Talk about contradictory statements. First, Energy Secretary Ernest Moniz says President Barack Obama is committed to coal playing a role in a national energy strategy — a comment met with skepticism here in the coalfields. Then one day later, new EPA Administrator Gina McCarthy tells an audience at Harvard Law school that her agency will continue to aggressively push new rules targeting coal-fired power plants in order to crack down on global warming.
But that’s not all. McCarthy now says that curbing climate-altering pollution will spark ” … business innovation, grow jobs and strengthen the economy.” Really? Has she visited the coalfields of southern West Virginia or Southwest Virginia lately? Has she seen all of the mine closures. Has she talked to local coal miners and families who are unemployed, or face an uncertain future? Has she spoken to those employees who work at coal-fired power plants now set to close — such as Appalachian Power’s Glen Lynn, Va., plant in Giles County?
Apparently not. Instead she claims that the tough new environmental regulations “won’t kill” jobs. Instead, she says the rules represent the “opportunity of a lifetime” to address global warming. McCarthy may be the EPA’s new administrator, but her comments represent the same old song and dance that we’ve seen and heard from the Obama administration, and it’s EPA, since 2008.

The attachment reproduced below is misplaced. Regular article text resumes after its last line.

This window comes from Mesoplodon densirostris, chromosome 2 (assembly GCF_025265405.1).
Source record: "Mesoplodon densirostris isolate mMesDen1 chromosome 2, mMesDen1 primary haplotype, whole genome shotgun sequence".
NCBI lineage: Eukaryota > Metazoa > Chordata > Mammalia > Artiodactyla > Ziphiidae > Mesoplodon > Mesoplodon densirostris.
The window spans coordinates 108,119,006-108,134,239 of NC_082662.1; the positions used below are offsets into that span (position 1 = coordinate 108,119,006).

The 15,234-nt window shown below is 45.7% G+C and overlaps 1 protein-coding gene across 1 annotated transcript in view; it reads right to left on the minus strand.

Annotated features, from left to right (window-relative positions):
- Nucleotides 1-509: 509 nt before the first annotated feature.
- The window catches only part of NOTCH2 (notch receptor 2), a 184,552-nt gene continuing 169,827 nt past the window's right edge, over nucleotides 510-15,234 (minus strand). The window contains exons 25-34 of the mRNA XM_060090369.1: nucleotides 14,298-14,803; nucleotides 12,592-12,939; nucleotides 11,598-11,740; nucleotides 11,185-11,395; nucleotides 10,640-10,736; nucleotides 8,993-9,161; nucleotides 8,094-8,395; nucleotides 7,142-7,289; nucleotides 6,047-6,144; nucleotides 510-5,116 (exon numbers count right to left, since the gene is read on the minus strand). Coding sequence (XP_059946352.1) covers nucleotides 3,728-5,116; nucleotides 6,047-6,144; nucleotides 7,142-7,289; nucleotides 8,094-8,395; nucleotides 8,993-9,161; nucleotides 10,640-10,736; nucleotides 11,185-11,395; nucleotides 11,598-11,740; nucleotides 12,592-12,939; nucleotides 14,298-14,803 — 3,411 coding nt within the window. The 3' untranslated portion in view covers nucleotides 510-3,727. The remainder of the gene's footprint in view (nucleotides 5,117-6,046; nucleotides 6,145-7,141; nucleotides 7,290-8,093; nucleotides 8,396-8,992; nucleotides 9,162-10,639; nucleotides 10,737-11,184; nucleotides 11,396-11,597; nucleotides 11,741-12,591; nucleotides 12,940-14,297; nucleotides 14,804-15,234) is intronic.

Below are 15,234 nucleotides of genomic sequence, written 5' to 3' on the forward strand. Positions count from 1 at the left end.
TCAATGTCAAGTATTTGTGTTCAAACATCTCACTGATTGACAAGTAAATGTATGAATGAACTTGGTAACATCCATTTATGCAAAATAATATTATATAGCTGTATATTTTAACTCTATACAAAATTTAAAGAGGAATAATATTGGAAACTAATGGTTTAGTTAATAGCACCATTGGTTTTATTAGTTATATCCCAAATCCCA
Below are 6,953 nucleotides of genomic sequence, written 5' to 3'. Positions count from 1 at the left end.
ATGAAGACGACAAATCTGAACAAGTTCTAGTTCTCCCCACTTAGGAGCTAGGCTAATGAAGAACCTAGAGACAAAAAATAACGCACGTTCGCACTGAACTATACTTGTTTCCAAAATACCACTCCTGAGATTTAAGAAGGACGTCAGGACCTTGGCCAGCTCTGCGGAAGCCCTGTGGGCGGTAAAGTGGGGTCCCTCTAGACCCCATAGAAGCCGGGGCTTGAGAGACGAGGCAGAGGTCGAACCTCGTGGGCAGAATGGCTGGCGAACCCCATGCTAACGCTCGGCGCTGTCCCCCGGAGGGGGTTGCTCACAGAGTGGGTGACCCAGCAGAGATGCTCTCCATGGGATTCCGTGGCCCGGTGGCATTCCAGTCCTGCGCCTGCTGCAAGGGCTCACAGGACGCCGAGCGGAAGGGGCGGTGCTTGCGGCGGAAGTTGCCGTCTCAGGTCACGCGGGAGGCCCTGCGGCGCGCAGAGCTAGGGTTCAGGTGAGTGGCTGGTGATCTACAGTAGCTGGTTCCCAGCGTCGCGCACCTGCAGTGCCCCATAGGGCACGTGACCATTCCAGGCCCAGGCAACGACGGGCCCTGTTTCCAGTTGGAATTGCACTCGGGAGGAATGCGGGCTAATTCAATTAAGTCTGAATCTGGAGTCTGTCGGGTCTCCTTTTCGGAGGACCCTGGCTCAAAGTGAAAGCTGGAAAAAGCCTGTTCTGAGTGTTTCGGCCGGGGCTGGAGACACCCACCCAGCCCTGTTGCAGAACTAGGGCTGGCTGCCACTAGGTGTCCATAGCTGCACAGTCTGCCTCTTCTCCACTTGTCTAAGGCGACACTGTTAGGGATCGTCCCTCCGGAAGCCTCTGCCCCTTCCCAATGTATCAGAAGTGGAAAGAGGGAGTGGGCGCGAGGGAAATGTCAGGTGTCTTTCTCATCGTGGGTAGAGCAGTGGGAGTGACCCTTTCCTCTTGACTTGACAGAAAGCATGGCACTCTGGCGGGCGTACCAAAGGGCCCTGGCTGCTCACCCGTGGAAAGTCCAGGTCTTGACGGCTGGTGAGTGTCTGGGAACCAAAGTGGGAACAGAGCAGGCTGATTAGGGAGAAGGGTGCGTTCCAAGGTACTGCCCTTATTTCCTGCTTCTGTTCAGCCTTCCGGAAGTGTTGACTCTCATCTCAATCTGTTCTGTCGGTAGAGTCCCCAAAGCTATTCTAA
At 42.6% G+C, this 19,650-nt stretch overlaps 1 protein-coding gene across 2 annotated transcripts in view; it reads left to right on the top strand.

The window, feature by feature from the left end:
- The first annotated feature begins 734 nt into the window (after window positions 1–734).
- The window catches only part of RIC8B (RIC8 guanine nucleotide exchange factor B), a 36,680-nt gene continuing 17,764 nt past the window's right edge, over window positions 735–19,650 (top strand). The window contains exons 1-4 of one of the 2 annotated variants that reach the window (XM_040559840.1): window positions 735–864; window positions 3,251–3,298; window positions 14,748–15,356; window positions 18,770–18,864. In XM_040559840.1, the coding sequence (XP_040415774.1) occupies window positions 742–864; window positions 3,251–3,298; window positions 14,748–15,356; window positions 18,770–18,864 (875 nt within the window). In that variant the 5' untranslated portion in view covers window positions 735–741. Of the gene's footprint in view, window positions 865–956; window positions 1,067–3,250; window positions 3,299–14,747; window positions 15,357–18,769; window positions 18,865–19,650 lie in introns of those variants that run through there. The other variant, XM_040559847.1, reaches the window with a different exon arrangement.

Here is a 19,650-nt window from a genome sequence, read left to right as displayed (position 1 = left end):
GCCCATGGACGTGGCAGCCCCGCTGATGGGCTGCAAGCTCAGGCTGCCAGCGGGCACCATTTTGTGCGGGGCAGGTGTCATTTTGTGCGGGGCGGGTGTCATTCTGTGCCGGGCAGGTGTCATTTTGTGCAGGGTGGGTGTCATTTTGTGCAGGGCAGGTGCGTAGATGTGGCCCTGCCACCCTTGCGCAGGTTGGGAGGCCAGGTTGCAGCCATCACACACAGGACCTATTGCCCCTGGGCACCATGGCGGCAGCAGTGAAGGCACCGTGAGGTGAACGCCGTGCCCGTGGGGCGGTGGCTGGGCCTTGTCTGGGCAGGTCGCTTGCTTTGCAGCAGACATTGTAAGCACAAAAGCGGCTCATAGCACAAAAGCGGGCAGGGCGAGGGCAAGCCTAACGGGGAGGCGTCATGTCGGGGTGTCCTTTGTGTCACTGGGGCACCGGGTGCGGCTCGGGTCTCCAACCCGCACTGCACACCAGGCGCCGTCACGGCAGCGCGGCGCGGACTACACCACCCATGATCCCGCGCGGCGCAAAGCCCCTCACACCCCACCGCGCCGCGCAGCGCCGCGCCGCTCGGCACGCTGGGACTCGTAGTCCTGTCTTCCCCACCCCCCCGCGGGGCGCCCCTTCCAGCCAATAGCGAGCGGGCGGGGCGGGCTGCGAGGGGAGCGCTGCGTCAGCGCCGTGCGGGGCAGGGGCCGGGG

After all, this is the same president who once promised on the campaign trail in 2008 to bankrupt the coal industry.
That’s not to say that Moniz is intentionally trying to mislead folks. He is correct in pointing out that $6 billion has been invested in clean coal technology with a primary focus on capturing, storing and reusing carbon. We’ve seen such demonstration projects in our own region. But don’t forget that this is the same administration that squandered billions more in federal stimulus funds just a few years ago on unproven green technology companies and projects — some of which later went bankrupt. …
Now Obama is launching the first-ever federal regulations on carbon dioxide emitted by existing coal-fired power plants — and he’s doing so without congressional approval. Sometimes actions do speak louder than words. If the administration were truly serious about pushing coal as part of the nation’s national energy portfolio, its politically charged and unfairly overreaching EPA wouldn’t be trying so hard to destroy the industry.
Next time the administration tries to make a play for coalfield votes, it needs to get its message straight.
— Bluefield Daily Telegraph